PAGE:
Saudi Oil Output Said to Rise Above 10 Million Barrels a Day



Saudi Oil Output Said to Rise Above 10 Million Barrels a Day
Saudi Arabia boosted daily oil output in May to the highest level since October, ahead of meetings with Russia and other global producers next week.

(Bloomberg) -- Saudi Arabia boosted daily oil output in May to the highest level since October, ahead of meetings with Russia and other global producers next week where they may propose raising production even further and phasing out 18 months of voluntary cuts.

Saudi Arabia, which along with Russia is trying to garner support for lifting output limits, told the Organization of Petroleum Exporting Countries that its daily production rose 162,000 barrels a day to 10.030 million in May compared with the previous month, a person with knowledge of the data said, asking not to be identified because the information isn’t public.

Saudi Arabia and Russia may propose a gradual production increase at the June 22-23 meetings in Vienna, intending to offset any supply disruptions in Iran and Venezuela. Riyadh pledged to pump no more than 10.058 million barrels a day under OPEC’s output-cuts agreement with Russia and other allies outside the group. The desert kingdom usually boosts output in summer months as domestic demand for fuel rises.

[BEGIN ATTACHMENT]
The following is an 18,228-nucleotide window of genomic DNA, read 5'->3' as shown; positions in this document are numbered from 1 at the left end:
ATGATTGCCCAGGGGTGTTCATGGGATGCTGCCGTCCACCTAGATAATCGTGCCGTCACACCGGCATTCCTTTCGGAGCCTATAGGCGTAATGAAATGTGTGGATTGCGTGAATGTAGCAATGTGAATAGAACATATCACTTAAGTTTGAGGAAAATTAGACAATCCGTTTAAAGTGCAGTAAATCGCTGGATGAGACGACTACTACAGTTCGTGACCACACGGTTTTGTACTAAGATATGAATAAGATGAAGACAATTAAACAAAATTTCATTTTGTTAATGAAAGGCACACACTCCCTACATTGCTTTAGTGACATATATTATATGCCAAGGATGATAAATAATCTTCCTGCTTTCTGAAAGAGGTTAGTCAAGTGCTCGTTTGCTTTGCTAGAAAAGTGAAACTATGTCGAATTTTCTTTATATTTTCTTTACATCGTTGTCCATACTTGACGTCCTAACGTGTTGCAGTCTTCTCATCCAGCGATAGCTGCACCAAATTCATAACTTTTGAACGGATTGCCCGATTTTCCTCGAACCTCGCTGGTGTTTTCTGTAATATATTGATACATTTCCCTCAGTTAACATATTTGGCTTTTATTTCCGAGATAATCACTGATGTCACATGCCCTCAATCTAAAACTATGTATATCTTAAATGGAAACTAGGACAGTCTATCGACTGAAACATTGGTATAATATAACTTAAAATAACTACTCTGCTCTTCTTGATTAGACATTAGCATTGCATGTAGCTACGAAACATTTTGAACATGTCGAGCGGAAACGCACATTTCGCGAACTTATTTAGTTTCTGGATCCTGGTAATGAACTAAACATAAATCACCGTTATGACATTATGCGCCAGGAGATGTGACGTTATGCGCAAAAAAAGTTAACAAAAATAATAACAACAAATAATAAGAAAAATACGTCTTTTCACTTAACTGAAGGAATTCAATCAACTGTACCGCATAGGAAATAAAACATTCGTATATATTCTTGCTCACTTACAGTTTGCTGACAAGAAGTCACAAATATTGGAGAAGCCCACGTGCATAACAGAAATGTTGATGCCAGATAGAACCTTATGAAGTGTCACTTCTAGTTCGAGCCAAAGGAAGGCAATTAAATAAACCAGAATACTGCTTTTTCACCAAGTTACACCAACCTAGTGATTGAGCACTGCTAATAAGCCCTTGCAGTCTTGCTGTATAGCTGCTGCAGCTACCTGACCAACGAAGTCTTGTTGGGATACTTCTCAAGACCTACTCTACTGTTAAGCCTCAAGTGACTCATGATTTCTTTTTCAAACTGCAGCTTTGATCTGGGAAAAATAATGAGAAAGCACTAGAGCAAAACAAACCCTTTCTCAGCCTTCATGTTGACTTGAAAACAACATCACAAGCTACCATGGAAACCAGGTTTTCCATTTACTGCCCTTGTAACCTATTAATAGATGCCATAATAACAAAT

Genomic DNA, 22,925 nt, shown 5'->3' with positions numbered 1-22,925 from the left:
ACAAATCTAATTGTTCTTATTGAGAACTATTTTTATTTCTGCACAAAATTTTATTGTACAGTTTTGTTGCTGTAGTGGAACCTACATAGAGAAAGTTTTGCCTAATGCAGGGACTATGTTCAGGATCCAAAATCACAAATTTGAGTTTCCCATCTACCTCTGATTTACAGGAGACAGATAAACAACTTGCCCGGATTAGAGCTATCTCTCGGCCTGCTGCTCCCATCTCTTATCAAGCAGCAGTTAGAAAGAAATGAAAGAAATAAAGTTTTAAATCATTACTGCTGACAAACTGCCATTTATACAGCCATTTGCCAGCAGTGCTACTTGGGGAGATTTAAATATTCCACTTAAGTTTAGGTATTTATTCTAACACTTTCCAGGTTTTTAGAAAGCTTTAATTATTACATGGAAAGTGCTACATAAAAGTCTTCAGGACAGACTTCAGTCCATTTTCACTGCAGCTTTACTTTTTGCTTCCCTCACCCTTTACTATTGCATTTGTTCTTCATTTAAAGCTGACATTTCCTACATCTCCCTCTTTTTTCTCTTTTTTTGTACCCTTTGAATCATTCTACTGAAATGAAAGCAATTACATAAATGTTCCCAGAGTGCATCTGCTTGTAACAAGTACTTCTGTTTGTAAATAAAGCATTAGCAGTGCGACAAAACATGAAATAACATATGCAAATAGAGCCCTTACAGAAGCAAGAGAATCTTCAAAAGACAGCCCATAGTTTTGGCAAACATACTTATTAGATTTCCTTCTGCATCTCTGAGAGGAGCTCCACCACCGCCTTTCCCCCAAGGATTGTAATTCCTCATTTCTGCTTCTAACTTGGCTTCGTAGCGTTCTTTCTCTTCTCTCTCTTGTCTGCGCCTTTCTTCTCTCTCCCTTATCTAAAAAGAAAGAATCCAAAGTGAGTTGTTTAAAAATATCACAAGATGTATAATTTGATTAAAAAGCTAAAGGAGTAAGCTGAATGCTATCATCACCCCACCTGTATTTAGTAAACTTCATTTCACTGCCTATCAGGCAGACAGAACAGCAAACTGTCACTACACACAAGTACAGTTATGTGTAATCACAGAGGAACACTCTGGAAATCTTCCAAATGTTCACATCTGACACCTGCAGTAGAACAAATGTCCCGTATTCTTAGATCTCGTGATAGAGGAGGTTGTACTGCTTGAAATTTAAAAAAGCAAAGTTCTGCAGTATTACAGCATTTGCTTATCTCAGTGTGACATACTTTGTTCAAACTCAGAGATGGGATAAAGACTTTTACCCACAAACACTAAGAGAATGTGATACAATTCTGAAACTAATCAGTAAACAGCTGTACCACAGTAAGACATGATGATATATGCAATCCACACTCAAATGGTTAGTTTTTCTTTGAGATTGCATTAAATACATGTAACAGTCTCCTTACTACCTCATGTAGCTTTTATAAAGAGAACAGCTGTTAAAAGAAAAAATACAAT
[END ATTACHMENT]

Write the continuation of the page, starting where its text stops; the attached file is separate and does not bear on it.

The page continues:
Russia too is showing signs of a weaker commitment to supply cuts as its production increases before talks with OPEC about the future of the accord for limiting output. The nation boosted crude supply to the highest in 14 months in the first week of June as some companies breached their caps, a person with knowledge of the matter said.

The U.S. is said to have asked Saudi Arabia and others to relax output restraints put in place in early 2017 as prices near $80 a barrel pose a threat to economic growth.

Iraq on Monday joined Iran and Venezuela in opposing any plans to start boosting crude output. OPEC should resist pressure to increase oil supplies as the production cuts haven’t yet achieved their purpose, with oil prices still below the desired level, Oil Minister Jabbar al-Luaibi said in a statement.

With assistance from Wael Mahdi.To contact the reporters on this story: Javier Blas in London at jblas3@bloomberg.net; Nayla Razzouk in Dubai at nrazzouk2@bloomberg.net. To contact the editors responsible for this story: Nayla Razzouk at nrazzouk2@bloomberg.net Bruce Stanley.



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